Imagine my surprise when I returned to my office a few days ago and picked up a voice message from HostGator, the company that hosts this WordPress website, informing me they had shut down my site because it was “putting a strain on their server.” What!? I quickly went to my computer, typed in my URL and saw this scary message:
What Did I Do Wrong?
The phone message also told me to look for an email, which I did, and this is what it told me, “Unfortunately, we were forced to disable the script “/home/xxxxxx/public_html/” as it was causing high loading issues on the server. Due to this affecting all of the other accounts on the system, we had to take immediate action for the health of the server. ”
I’m just a small company — not a Fortune 500 Goliath with a hugely dense website — so how could this be possible? The email also told me that they noticed I had a WordPress blog, which is true but not quite accurate. As I’ve written before, a WordPress blog IS a website.
But maybe that’s nitpicking when you’re essentially out of business and your visitors find they are Forbidden to access the server — and your website. They didn’t do anything wrong. Why was HostGator being so nasty? Couldn’t they have given me 24 hours advance notice with instructions how to fix the problem and then shut me down if I didn’t?
I immediately called HostGator tech support, which happens to be excellent. It seems the main problem is that I had disabled the cache plugin. A cache is an archive of files that can slow down the load time of a site.
A plugin, for those who don’t know, is a piece of software that adds functionality to a website. Think of buying a car. You decide you want to install air conditioning and a GPS system. They’re like plugins because they add more functions to your car.
My webmaster and I had decided a while back to disable the cache plugin because it was causing other problems — like the GPS lady who keeps telling you to turn right when you know a shortcut to the left. Plugins can be finicky sometimes. Everything was running smoothly without this plugin until — wham, I was shut down.
How to Fix the Problem
First, I immediately installed HostGator’s recommended cache plugin WP Super Cache. Next, the tech support representative suggested I delete other plugins I wasn’t using, another potential source of the problem.
In HostGator’s email to me they specifically mentioned several plugins, none of which I had installed. If you own a WordPress website and have installed the plugins listed below and use HostGator, beware.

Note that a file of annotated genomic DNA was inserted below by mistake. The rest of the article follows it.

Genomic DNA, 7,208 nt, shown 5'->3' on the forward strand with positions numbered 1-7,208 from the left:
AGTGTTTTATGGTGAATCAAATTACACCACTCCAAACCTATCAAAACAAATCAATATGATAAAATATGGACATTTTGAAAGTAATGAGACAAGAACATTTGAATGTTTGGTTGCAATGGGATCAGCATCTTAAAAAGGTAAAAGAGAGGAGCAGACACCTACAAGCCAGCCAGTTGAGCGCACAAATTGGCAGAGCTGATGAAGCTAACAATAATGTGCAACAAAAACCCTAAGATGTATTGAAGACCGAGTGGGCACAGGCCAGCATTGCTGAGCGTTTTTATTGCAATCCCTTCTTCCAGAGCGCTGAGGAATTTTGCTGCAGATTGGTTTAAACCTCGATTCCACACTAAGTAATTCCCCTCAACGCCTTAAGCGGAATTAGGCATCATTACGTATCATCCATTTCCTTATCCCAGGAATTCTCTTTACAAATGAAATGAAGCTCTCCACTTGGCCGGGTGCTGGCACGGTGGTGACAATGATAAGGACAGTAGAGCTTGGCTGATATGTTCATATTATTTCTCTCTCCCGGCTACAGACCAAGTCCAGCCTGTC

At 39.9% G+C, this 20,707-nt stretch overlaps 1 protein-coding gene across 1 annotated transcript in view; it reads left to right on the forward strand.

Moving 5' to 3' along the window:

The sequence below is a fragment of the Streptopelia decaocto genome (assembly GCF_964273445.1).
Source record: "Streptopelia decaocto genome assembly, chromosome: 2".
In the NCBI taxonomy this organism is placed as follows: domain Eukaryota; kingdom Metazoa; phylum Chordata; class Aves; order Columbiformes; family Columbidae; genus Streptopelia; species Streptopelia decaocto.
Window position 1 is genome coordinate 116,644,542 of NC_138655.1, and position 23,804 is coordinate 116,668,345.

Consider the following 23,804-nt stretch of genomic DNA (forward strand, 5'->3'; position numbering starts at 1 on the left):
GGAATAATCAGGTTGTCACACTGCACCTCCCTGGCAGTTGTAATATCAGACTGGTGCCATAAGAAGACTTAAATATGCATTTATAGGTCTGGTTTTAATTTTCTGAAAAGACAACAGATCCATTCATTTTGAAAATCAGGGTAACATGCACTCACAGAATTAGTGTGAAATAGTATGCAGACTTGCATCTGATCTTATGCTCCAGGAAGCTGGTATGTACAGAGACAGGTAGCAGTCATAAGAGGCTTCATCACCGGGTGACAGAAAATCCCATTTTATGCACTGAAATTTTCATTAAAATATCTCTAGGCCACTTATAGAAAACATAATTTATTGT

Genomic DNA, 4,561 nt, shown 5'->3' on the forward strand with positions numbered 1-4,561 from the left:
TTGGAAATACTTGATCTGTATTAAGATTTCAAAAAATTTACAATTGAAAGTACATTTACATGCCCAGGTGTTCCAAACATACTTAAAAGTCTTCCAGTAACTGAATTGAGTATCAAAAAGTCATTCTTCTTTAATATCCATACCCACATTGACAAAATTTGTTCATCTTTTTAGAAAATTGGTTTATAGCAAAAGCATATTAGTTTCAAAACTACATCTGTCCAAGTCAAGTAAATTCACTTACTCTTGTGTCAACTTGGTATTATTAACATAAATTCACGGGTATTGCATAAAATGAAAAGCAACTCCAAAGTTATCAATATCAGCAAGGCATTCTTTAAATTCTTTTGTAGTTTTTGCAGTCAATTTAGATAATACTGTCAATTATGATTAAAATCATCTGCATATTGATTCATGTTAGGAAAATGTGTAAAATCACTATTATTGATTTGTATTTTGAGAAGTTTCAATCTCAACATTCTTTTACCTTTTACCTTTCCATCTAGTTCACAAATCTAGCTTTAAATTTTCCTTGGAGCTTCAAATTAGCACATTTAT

This is the message I received:
- All related posts plugins (WordPress Related Posts, YARPP) can cause significantly high load in most cases.WPRobot3 and other auto-posters can also cause high load issues, and should be disabled if they are causing issues.
- StatPress and other WordPress statistics software should also be disabled, as these too can consume too much CPU in certain cases. Use Google Analytics instead for statistics as well as Awstats which already comes by default on your account.
- WP Post Views is also a plugin that you’ll want to avoid as it causes significant resource usage.
- Any other plugins that are not vital to your WordPress should be disabled.
The HostGator customer service rep reactivated my site on our call. Technically, HostGator won’t let your site go live again unless you respond to their email explaining how you fixed the problem, i.e., installing a cache plugin and deleting unnecessary plugins. I wrote to them anyway after I did that just to be on the safe side.
My webmaster and I think that HostgGator over-reacted in shutting down my site. He claims that as soon as they see it’s a WordPress website they get all in a snit anticipating problems that may never happen. Who knows? I’ve been otherwise satisfied with HostGator’s service which is used by thousands of bloggers.
Maybe their tagline, “we eat up the competition” should be changed to “we eat up our customers” when they summarily shut down your website without so much as giving you a moment’s notice.